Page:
It’s unlikely that your personal injury case will end up in court. In fact, it is estimated that about 95% of all personal injury cases are settled before they get to court. But, there is still a small chance that you will have to go to trial. If you do end up going to trial, your attorney will present your case in front of a jury of your peers. This jury will be responsible for determining if you should receive compensation from the defendant, and if so, how much.
It’s up to your attorney to prove that you deserve compensation by using the evidence to create a compelling case that shows the defendant’s negligence caused your injuries. But, the jury gets the final say as to how much compensation you will receive, which leads many plaintiffs to wonder how they make this important decision.
To calculate some damages, the jury will simply need to review the evidence that was presented in court. For example, the plaintiff’s attorney should have presented the plaintiff’s medical records and expenses to the jury. He should have also provided evidence that shows how much time the plaintiff has missed at work, and how much income he has lost as a result. The jury can ask to review this evidence in detail during their deliberations so they can carefully go through the expenses and add everything up. Of course, this is only done when calculating damages for medical expenses and lost wages since these are the damages that can be proven with receipts and pay stubs. Other damages, such as pain and suffering or loss of enjoyment of life, cannot be calculated using this method.
Listening to Attorneys’ Suggestions
The anchoring and adjustment heuristic theory suggests that jurors may be influenced by how much compensation the plaintiff is seeking. Studies have shown that the more money the plaintiff is seeking, the more he is typically awarded by the jury. Why? According to this theory, the jurors use the amount of compensation that the plaintiff is seeking as a starting point during deliberations. For example, if a plaintiff is seeking $500,000 in damages, the jury may begin deliberations by discussing whether they should award the full $500,000. This is still just a theory, but most attorneys will keep this in mind when presenting their clients’ case to the jury.
In many cases, the judge will allow the plaintiff’s attorney to introduce the results of other relevant cases to the jury to give them an idea of how much the plaintiff’s case is worth. For instance, let’s say you have sustained a serious back injury in a slip and fall case. Your attorney will research other cases where the plaintiff sustained similar injuries so he can introduce them to the jury. If your attorney shows the jury that other juries have awarded plaintiffs with similar injuries hundreds of thousands of dollars, the jury may be more inclined to do the same. Remember, the jury is made up of people who don’t have a legal background. Therefore, they often rely on information like this so they know they are making the right decision.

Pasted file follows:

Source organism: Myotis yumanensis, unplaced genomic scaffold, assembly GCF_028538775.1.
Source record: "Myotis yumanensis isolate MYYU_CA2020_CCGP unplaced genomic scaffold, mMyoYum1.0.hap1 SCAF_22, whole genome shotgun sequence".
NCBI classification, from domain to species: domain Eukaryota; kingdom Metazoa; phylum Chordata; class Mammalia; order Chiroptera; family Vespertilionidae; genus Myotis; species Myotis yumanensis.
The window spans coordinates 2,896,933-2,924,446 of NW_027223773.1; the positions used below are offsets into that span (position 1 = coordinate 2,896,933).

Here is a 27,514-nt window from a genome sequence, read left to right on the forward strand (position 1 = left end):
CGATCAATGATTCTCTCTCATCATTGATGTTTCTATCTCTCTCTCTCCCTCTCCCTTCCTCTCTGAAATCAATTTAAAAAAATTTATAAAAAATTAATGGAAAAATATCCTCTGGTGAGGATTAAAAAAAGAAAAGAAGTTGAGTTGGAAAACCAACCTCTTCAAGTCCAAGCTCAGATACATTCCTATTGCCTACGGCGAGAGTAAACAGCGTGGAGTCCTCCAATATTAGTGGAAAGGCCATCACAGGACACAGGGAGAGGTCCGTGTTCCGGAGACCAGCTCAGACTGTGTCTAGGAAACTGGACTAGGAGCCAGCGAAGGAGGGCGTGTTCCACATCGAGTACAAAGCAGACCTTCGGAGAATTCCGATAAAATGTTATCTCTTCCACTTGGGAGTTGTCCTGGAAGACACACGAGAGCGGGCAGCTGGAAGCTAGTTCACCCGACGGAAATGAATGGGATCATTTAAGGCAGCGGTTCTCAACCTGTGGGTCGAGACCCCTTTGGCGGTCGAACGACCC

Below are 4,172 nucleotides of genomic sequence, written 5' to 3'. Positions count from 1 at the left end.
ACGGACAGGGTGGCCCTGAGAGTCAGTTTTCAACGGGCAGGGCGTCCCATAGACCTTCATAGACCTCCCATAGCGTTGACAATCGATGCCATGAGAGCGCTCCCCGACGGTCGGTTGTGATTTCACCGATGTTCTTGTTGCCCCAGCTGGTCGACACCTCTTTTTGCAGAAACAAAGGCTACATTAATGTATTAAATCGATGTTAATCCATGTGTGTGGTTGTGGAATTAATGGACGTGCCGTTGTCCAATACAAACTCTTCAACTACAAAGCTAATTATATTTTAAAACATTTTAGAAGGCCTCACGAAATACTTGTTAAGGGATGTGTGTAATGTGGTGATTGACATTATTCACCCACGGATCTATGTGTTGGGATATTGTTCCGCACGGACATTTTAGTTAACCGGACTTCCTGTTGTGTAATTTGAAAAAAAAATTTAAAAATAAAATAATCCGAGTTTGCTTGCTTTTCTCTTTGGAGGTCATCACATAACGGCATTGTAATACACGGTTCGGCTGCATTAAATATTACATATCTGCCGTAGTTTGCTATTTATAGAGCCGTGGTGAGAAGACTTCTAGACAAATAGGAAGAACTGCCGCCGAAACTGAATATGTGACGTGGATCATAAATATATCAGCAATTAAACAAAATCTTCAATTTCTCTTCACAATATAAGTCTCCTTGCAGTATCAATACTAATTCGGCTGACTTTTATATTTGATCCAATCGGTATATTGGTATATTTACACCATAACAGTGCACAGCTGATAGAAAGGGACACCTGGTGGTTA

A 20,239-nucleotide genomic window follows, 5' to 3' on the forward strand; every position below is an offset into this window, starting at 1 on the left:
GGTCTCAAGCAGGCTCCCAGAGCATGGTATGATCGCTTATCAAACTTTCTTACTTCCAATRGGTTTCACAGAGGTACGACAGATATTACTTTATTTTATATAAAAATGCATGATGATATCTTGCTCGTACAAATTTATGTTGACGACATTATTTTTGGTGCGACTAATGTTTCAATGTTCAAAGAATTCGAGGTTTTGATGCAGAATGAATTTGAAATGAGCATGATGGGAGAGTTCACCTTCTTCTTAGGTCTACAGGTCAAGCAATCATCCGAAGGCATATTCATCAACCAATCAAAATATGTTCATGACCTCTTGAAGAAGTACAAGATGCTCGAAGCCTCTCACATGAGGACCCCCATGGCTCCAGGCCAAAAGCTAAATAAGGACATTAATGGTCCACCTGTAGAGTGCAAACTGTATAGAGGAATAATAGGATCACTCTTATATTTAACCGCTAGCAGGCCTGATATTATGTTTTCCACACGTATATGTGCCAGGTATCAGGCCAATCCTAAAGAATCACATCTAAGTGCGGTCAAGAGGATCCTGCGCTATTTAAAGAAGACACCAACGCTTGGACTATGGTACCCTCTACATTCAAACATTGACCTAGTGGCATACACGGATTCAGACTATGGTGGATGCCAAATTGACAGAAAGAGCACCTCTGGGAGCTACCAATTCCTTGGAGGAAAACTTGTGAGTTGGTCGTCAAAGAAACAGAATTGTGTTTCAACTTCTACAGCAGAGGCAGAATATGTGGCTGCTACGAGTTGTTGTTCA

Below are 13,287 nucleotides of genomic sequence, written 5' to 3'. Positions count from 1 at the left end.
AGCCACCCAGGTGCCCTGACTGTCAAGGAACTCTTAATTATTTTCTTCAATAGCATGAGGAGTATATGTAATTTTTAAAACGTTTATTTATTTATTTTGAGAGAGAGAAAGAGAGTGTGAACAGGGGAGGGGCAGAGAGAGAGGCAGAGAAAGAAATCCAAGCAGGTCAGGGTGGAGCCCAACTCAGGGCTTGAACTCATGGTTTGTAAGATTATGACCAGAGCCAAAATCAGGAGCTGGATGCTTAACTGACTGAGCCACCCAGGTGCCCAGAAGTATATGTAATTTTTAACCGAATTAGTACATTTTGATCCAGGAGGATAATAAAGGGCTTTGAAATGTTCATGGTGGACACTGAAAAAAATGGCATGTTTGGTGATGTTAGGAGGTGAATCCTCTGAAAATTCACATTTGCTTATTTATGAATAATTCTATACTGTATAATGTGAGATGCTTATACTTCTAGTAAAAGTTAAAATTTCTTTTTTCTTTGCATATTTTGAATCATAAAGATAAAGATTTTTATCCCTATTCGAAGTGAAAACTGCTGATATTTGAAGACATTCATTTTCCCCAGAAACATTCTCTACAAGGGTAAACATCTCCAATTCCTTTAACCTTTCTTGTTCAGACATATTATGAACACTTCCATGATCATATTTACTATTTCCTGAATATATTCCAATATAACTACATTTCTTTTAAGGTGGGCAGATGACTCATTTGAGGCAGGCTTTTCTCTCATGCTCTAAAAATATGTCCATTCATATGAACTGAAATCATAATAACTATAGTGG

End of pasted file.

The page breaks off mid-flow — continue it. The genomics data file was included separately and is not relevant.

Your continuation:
Assigning Percentages of Fault
Iowa is a modified comparative negligence state, which means a plaintiff can still recover compensation even when he is partly to blame for his injuries. But, the plaintiff will not be able to recover the full amount that is awarded to him if he is partly to blame. For instance, let’s say the jury finds that the plaintiff is 20% to blame and the defendant is 80% to blame in a car crash case. The jury also determines that the plaintiff should be awarded $100,000 for his medical expenses, lost wages, and pain and suffering. In this case, the plaintiff would only receive 80% of his award, which is $80,000, because he was 20% to blame for the incident.
Once the jury has decided how much the plaintiff is entitled to receive, they must determine if the plaintiff played a role in the crash. If the plaintiff did contribute to the cause of the crash, the jury has to assign fault percentages to both the plaintiff and defendant like in the example above. This will determine whether the plaintiff’s award will be reduced due to the role he played in the cause of the crash.
It’s important to note that in the state of Iowa, plaintiffs cannot recover any compensation if the jury determines they are more than 50% to blame. This would mean that they contributed to the cause of the crash more than the defendant did, so they will not be awarded compensation.
It’s very hard to predict how a jury will react to a case, which is why the at-fault party’s insurance company is usually willing to settle out of court. The insurance company does not want to take a chance that the jury will side in your favor and award you much more than you would receive in a pre-trial settlement. It’s strongly recommended that you consult with your attorney to determine whether you should take your case to trial or accept an offer from the insurance company. Your attorney will weigh the risks involved with going to court and the review the options with you so you can make an informed decision.
If you have been injured because of another person’s negligence, contact Trial Lawyers for Justice today to schedule a consultation regarding your case. Our experienced personal injury attorneys will help carefully review your case to determine what it is worth. We will work tirelessly to help you recover the compensation that you deserve, even if it means taking your case to court.